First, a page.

After a Great Flood, a Struggle Between Faith and Reason

NO ONE PRAYED OVER THEIR GRAVES, by Khaled Khalifa. Translated by Leri Price.

The Syrian writer Khaled Khalifa’s novels have cruel titles, of the sort Jean Genet might have composed for William S. Burroughs, or Verlaine for Rimbaud.

Khalifa, who was born near Aleppo in 1964, has published six novels in Arabic. Four have appeared in English, each translated by the estimable Leri Price. The first was “In Praise of Hatred” (2006). Then came “No Knives in the Kitchens of This City” (2013) and “Death Is Hard Work” (2016), a finalist for a National Book Award. Now comes a title with similar uplift: “No One Prayed Over Their Graves.”

And yet. Despite Khalifa’s absorption in the disputes that have torn Syria and the Middle East apart for centuries — his novels are filled with accounts of massacres, great displacements, mass graves and sharp discord between liberals and fundamentalists — the tone of his work is often antic. There’s a freight of comedy and sensuality. You sense this writer asking, as Philip Roth did in his Kafkaesque novella “The Breast” (1972), “What is a catastrophe without its humorous side?”

The sensuality of his fiction is frequently related to olfaction. Few living writers pay as much attention to smell as Khalifa does. He’s like Dickens in this regard. He can also resemble Chaucer, for whom smell was indicative of a person’s moral state. This sense, so intimately linked to memory and desire, matters in fiction as it does in life.

One character in “In Praise of Hatred,” for example, is a perfumer. He is “tall and gaunt, clean-clothed.” His “hands always smelled of the perfumes he traded in.” Scent figures just as strongly in the two novels that followed.

In “No One Prayed Over Their Graves,” Khalifa’s obsession is everywhere on display as well. One woman smells like eucalyptus; another, less attractively, reeks of open drains. A bedroom smells like abandonment. At an important moment in the text, we read: “The old fragrance of friendship came back to us.”

At heart, this is indeed a novel about a friendship. It’s about Hanna and Zakaria, a pair of cocky princelings, hipsters in their moment, who scheme to open, around the turn of the last century, a great citadel to pleasure — a Larry Flynt Hustler Club, of a sort, with more bohemian trappings.

“They would invite women from Aleppo, Damascus and Beirut who had been hand-selected by a group of pimps throughout the year.” (One can “moan in three languages.”) They will serve “the finest alcohol from the Jews in Aleppo.” The card table will be from London. There will be, intriguingly, a stage especially for suicides, so big losers can off themselves in style.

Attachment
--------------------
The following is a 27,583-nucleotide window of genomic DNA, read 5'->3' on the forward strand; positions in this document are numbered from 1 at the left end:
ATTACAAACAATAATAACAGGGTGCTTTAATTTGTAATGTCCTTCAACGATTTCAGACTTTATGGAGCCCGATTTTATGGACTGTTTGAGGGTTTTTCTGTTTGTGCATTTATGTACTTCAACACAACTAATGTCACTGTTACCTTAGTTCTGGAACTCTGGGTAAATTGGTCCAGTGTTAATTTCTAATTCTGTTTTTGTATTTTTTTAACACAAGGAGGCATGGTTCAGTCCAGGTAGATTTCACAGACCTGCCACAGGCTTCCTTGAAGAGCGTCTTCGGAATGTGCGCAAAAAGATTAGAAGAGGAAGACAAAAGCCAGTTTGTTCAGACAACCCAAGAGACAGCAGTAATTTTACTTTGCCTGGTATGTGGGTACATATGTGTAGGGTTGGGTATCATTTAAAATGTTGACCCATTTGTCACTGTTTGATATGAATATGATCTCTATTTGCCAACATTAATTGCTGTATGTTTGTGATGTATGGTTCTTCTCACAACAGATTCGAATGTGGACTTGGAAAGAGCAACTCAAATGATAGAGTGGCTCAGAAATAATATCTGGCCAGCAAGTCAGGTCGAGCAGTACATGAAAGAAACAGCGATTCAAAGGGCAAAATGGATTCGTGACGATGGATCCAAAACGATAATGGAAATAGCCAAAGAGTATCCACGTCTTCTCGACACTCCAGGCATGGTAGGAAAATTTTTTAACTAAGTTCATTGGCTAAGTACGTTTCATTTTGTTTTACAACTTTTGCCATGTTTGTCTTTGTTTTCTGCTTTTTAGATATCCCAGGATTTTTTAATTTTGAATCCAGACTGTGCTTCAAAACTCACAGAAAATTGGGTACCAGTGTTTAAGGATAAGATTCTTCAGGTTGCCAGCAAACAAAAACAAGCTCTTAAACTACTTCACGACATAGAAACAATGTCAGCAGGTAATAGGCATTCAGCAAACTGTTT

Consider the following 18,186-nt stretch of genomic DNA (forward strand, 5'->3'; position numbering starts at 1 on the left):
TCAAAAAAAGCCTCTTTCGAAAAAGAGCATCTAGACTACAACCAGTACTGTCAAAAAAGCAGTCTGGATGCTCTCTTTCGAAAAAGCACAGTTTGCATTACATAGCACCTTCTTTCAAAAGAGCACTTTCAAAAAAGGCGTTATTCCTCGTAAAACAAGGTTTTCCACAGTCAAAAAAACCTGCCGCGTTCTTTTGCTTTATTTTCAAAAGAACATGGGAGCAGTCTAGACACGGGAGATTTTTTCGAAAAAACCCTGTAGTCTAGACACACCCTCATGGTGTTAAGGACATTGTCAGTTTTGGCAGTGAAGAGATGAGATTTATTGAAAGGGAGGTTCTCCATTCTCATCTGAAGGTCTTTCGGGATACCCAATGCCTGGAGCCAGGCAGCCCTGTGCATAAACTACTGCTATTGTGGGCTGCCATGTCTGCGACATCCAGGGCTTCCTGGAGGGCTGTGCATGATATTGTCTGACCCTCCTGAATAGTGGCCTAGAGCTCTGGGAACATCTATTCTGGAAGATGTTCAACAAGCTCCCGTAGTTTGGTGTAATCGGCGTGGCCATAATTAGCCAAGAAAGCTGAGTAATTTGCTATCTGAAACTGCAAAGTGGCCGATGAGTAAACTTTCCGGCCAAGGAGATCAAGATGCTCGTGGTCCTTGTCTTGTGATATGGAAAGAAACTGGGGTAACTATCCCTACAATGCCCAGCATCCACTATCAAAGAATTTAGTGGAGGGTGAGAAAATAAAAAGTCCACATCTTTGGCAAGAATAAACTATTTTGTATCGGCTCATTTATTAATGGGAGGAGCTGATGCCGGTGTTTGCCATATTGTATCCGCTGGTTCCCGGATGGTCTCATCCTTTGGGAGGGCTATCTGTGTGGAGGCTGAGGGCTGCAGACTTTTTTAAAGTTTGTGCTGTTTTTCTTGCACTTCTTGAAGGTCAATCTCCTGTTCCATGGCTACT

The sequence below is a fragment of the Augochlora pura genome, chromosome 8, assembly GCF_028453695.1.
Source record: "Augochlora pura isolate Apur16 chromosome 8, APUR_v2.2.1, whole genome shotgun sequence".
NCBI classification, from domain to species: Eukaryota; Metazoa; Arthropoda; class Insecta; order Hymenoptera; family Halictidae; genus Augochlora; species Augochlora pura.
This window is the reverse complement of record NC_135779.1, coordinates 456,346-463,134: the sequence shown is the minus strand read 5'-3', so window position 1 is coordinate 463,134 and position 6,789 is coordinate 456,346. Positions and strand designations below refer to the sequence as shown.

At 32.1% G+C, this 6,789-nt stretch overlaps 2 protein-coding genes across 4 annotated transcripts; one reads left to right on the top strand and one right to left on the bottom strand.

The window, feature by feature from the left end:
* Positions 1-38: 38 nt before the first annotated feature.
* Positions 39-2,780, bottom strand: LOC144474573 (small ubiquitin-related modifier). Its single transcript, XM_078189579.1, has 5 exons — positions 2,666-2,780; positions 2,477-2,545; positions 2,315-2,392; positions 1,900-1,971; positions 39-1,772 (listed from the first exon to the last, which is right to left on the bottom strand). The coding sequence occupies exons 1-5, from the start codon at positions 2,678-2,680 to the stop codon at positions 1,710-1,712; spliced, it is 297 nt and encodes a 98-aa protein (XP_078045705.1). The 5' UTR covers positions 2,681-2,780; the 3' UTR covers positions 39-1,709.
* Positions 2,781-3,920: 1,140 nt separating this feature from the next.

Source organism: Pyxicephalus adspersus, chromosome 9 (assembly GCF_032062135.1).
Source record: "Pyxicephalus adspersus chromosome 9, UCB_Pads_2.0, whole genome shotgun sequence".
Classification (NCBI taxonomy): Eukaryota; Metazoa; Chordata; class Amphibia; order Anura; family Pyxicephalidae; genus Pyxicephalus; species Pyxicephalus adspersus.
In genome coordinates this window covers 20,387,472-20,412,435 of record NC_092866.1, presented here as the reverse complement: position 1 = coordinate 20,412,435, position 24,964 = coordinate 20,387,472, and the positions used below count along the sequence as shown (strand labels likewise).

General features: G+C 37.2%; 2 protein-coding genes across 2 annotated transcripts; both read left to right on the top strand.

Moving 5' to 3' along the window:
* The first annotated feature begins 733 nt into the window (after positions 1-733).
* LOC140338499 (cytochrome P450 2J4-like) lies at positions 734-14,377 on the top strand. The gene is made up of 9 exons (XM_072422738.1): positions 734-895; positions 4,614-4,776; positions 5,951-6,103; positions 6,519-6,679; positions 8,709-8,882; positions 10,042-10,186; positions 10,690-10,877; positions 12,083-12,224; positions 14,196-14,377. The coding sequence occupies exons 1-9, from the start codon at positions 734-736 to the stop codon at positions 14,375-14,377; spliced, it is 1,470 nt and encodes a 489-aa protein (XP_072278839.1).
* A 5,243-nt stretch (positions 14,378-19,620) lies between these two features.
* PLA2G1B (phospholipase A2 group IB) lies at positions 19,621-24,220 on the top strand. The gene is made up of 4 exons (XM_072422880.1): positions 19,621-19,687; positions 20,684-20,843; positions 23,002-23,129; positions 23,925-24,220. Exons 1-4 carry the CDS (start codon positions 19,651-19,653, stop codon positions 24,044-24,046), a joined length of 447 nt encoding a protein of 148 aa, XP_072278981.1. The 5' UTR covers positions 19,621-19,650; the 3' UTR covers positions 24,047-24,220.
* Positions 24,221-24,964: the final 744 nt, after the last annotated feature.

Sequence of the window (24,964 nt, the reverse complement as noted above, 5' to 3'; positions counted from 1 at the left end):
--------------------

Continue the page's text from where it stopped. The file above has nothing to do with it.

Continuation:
They hire an architect to build it. He is on Hanna and Zakaria’s wavelength. He points out — Frank Gehry and Renzo Piano would surely concur — “that architecture wasn’t like pouring a glass of wine between a lover’s breasts.”

The good times come to an end when, in 1907, Hanna and Zakaria return to their village near Aleppo and find that it has been wiped out by a flood. Most members of their families, and nearly everyone they’ve known, have been killed. Is this God’s punishment?

What follows is a moral accounting. Hanna becomes an ascetic mystic; people think he can perform miracles. What follows, too, is a wide-angle account of Hanna’s and Zakaria’s later lives and those of their many descendants, some of whom end up studying in Europe.

A tension between faith and reason plays out in each of these stories. This is a secular novel about religious madness. Lives are at stake. To receive a warning from Muslim fundamentalists about one’s debaucheries is not like receiving a memo from the Harper Valley P.T.A.

When you get lost while driving, you turn off the radio and pull over for a bit. When you get lost while reading a novel, you skip back a few paragraphs and try to reclaim your bearings. I did this often while reading “No One Prayed Over Their Graves.” It rarely helped.

Nadine Gordimer said in her Paris Review interview that she didn’t mind being puzzled when reading a novel. I don’t either, generally. But Khalifa goes to great lengths to frustrate his readers. This narrative shifts back and forth in time. Characters have similar names. They speak from the grave before we know they are dead.

The intricacies of Khalifa’s plotting, and his occasional vagueness, have led critics to compare him to Faulkner. But Faulkner’s characters feel more real than those in “No One Prayed Over Their Graves.” They’re earthier. Khalifa’s too often flop between stereotypes — saints or sinners, lovers or fighters.

Khalifa buries his story under a late-Rushdie-like muchness, with embellishment upon embellishment. There are prophecies and rising souls and forbidden loves; every tear is bitterly wept. There are conversions and renunciations of conversions. Your eyeballs begin to glaze over, as if they were ceramic plates. Everything is desperate, to paraphrase the old Adam Ant song, but somehow not serious.

The citadel to pleasure that Hanna and Zakaria create is said to be easy to enter but hard to leave. The opposite is true of “No One Prayed Over Their Graves.”

NO ONE PRAYED OVER THEIR GRAVES | By Khaled Khalifa | Translated by Leri Price | 404 pp. | Farrar, Straus & Giroux | $30

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